US vehicle manufacturing company General Motors (GM) has received regulatory approval for the acquisition of San Francisco-based start-up Cruise Automation.

The US Federal Trade Commission (FTC) and the Justice Department have granted ‘early termination’ or quick anti-trust approval to the Detroit-based car maker, reported Reuters.

The three-year-old Silicon Valley start-up has developed a highway autopilot product, which could facilitate GM’s ambition for a completely autonomous car, reported Detroit Free Press.

"GM’s commitment to autonomous vehicles is inspiring, deliberate and completely in line with our vision to make transportation safer and more accessible."

With a press of a button, the new technology enables drivers to transfer the control of steering, accelerator and brakes to autonomous mode.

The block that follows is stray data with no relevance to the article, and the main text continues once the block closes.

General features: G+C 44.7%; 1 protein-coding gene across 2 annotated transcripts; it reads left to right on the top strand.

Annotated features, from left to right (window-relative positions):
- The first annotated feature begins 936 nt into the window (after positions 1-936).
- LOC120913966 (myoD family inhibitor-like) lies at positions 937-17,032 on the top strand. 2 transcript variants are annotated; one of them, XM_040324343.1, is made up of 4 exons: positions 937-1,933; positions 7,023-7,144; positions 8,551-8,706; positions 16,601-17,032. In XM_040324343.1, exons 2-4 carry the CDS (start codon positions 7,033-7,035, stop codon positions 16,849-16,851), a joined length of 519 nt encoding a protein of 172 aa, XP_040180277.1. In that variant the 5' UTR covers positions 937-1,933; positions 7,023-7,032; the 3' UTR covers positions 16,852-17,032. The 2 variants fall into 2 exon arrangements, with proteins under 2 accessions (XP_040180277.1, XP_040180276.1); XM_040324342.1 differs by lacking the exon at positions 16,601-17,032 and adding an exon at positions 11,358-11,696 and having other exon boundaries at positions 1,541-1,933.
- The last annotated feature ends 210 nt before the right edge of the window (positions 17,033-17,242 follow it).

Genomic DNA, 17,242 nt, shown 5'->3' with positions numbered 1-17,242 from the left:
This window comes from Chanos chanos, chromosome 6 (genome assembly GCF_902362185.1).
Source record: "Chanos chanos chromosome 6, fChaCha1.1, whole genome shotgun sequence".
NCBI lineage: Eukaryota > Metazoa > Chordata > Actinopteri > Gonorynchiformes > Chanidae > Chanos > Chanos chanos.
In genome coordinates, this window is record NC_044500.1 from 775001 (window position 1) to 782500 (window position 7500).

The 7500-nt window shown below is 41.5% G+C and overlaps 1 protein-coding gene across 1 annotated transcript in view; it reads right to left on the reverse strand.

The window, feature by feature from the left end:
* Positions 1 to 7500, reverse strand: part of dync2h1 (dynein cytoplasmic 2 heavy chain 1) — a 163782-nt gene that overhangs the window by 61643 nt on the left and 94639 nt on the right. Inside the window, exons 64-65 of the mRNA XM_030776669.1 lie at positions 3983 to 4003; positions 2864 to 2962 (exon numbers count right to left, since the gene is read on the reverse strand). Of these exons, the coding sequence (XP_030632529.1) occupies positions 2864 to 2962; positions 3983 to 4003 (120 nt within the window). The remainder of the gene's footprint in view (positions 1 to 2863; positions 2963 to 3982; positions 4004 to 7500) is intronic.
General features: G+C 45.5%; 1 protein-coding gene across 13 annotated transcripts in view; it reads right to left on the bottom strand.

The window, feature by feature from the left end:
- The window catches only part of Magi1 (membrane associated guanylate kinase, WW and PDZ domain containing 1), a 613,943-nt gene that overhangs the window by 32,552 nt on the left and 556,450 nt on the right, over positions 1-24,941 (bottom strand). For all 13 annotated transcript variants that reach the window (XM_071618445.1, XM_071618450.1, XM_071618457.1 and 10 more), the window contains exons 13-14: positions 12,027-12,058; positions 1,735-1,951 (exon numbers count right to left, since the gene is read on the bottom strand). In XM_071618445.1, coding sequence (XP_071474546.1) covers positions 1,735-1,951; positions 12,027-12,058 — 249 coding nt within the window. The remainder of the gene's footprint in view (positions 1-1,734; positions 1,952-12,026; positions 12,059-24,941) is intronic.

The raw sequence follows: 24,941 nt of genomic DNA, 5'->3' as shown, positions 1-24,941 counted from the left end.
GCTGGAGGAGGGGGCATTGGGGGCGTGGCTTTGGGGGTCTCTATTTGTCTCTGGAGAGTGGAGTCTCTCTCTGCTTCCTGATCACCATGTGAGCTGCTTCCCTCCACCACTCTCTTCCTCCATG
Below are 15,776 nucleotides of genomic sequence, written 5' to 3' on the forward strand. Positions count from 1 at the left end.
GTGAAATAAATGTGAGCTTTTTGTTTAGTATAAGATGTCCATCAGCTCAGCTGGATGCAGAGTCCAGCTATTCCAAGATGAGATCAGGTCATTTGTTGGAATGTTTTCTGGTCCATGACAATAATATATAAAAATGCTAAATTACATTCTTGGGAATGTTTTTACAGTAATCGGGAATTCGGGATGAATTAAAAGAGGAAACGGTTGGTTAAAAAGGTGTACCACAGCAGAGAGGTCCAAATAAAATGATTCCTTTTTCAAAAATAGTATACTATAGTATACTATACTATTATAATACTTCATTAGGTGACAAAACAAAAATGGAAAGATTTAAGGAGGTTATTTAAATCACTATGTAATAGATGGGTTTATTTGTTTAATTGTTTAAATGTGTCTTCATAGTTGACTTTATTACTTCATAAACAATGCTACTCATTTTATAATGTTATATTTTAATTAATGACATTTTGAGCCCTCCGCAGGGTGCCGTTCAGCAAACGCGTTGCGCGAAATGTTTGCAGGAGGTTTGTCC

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According media reports, the acquisition of the three-year-old company is valued at more than $1bn in a combination of cash and stock, though General Motors has not disclosed the purchase price.

The two companies expect to complete the transaction by the end of June.

Cruise Automation founder Kyle Vogt was quoted by City A.M. as saying: "GM’s commitment to autonomous vehicles is inspiring, deliberate and completely in line with our vision to make transportation safer and more accessible."

Under the terms of the deal, Cruise Automation will remain based in San Francisco, while operating independently within GM’s recently formed autonomous vehicle development team led by autonomous technology vice-president Doug Parks.

Earlier this month, GM had announced its intention to acquire Cruise Automation.